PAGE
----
Planning Rehabilitation and Political Participation

Usually after periods of conflict, there is a period of political transition. This period provides an excellent opportunity to advance women’s rights. The recent revolutions that have affected the Middle East and North Africa are a perfect illustration of transition. Women who had until then been marginalized from society’s key institutions became deeply involved in these uprisings by leading the protests, setting media campaigns in motion and advocating political changes, at times putting their own safety at risk. However, the women that were at the forefront of these movements are now being excluded from the reconstruction process, igniting concern in the international community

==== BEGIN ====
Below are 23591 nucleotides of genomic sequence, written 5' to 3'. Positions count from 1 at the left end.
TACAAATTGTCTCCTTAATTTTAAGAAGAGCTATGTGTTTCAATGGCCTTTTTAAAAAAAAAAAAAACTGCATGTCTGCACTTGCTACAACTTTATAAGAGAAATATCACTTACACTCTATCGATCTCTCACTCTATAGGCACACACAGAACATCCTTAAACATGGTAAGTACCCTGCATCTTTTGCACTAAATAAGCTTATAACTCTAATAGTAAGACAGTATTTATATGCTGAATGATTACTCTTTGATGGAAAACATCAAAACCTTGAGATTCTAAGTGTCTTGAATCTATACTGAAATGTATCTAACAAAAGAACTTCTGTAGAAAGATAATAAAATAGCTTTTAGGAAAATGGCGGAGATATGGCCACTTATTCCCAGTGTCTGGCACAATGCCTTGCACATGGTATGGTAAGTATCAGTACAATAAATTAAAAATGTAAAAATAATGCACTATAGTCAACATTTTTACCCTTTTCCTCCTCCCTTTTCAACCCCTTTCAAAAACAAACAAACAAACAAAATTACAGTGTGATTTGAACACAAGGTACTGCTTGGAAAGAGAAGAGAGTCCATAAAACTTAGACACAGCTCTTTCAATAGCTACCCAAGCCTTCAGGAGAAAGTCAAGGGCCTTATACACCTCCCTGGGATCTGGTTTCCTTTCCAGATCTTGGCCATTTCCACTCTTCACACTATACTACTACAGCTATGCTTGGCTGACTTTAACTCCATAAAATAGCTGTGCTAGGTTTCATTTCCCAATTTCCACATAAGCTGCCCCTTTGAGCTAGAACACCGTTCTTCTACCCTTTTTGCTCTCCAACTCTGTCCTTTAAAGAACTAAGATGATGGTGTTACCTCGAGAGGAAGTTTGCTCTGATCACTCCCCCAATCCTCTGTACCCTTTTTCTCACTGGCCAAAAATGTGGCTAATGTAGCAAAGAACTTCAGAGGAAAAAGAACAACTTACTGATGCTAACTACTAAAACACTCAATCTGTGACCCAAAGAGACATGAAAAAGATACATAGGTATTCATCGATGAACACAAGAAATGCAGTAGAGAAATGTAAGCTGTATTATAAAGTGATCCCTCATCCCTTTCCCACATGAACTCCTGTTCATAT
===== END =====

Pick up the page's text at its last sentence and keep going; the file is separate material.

During this process of political transition, it becomes imperative to ensure the presence and participation of women in the political process so that their civil, political, social and economic rights are guaranteed. With the creation of new constitutions and ongoing cultural shifts, there is a huge opportunity for women to enhance their participation by paying close attention to certain aspects of the reconstruction process and by ensuring that government officials enforce effective gender equality policies, which will contribute to building stable gender-sensitive governance.